The cancellation of the 2016 SAARC summit in Islamabad, Pakistan, marks a major turning point in the geopolitical configurations in South Asia. Bimstec wasn’t a term many people outside of government circles in Bangladesh, India, Myanmar, Sri Lanka, Thailand, Nepal and Bhutan were familiar till recently. Then, India, Bangladesh, Afghanistan, Bhutan and Sri Lanka decided to pull out of the SAARC Summit in Islamabad citing Pakistan’s continuing support for and export of terrorist groups as part of its state policy. [...]
From a passive acceptance of SAARC’s irreplaceable role as a platform for economic integration and developmental cooperation in the region, the Narendra Modi led government has changed India’s approach.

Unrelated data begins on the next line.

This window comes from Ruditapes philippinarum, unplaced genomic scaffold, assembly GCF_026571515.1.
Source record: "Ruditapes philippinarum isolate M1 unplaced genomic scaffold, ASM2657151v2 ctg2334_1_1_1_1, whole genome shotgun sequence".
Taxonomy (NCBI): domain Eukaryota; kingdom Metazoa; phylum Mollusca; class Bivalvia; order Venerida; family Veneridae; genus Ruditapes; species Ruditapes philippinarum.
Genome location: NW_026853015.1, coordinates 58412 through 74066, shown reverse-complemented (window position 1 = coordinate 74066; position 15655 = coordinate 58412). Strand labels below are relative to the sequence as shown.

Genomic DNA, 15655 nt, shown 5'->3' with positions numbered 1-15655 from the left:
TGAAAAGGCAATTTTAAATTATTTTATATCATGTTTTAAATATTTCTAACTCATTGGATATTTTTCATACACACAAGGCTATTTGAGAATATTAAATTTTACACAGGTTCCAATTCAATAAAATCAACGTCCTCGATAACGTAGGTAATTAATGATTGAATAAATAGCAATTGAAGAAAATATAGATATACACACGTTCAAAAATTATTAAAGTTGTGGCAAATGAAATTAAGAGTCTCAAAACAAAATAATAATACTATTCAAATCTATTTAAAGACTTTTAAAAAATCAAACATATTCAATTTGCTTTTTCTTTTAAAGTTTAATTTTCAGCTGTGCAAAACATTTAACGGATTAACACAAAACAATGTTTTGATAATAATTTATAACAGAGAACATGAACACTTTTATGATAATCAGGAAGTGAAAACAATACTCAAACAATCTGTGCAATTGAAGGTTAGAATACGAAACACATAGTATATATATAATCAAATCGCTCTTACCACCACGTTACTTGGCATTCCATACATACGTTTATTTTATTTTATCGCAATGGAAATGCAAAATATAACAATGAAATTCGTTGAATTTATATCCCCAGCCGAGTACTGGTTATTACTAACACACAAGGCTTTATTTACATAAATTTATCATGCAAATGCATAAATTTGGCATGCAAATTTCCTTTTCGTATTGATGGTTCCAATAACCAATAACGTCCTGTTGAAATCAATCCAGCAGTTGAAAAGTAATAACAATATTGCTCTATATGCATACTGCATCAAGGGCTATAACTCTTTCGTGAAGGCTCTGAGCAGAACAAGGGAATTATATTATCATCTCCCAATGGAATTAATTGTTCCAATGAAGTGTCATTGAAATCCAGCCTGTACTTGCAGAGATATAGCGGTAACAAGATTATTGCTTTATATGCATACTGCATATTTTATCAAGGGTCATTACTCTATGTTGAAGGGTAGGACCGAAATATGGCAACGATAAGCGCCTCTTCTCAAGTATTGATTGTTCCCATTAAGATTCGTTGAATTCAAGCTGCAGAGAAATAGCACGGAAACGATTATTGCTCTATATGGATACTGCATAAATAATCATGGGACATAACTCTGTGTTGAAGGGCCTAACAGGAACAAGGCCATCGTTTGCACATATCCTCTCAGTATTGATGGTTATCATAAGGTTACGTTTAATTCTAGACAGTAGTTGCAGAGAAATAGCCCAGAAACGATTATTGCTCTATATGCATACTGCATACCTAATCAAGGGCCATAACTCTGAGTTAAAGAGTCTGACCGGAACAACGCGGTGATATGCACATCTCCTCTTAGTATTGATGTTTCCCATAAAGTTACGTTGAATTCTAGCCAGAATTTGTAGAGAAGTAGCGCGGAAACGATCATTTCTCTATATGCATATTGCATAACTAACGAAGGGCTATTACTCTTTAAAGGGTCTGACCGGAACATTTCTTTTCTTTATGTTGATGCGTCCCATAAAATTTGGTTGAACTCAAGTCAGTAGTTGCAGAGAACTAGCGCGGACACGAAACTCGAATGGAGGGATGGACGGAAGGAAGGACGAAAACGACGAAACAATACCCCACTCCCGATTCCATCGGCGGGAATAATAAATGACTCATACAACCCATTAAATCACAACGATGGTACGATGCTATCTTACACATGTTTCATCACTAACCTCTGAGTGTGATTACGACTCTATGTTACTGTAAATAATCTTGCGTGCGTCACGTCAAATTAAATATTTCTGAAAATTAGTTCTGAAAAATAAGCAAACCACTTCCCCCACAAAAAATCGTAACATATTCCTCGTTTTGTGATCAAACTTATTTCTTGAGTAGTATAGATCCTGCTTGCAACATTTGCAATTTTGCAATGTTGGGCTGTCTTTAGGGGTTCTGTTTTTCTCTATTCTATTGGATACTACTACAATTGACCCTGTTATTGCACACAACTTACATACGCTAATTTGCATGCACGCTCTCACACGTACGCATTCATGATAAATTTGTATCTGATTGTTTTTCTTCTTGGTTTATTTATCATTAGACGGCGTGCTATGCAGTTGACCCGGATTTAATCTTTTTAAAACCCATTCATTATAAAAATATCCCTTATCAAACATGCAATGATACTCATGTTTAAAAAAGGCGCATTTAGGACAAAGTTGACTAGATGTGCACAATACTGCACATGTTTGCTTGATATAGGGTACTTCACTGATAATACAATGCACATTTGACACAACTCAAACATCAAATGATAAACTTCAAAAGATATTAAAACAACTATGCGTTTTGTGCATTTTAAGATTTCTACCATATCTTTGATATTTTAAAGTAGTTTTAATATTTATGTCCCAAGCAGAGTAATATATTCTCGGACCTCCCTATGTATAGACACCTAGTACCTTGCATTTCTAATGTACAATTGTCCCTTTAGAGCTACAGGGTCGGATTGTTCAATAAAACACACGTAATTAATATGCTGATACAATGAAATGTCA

In the autumn of 2016, the cancellation of the South Asian Association of Regional Cooperation (SAARC) summit scheduled to be held in Islamabad was a defining moment in the life of this 30-year institution. The first SAARC summit was hosted by Dhaka in December 1985. Following that, heads of government of member countries were expected to meet every year.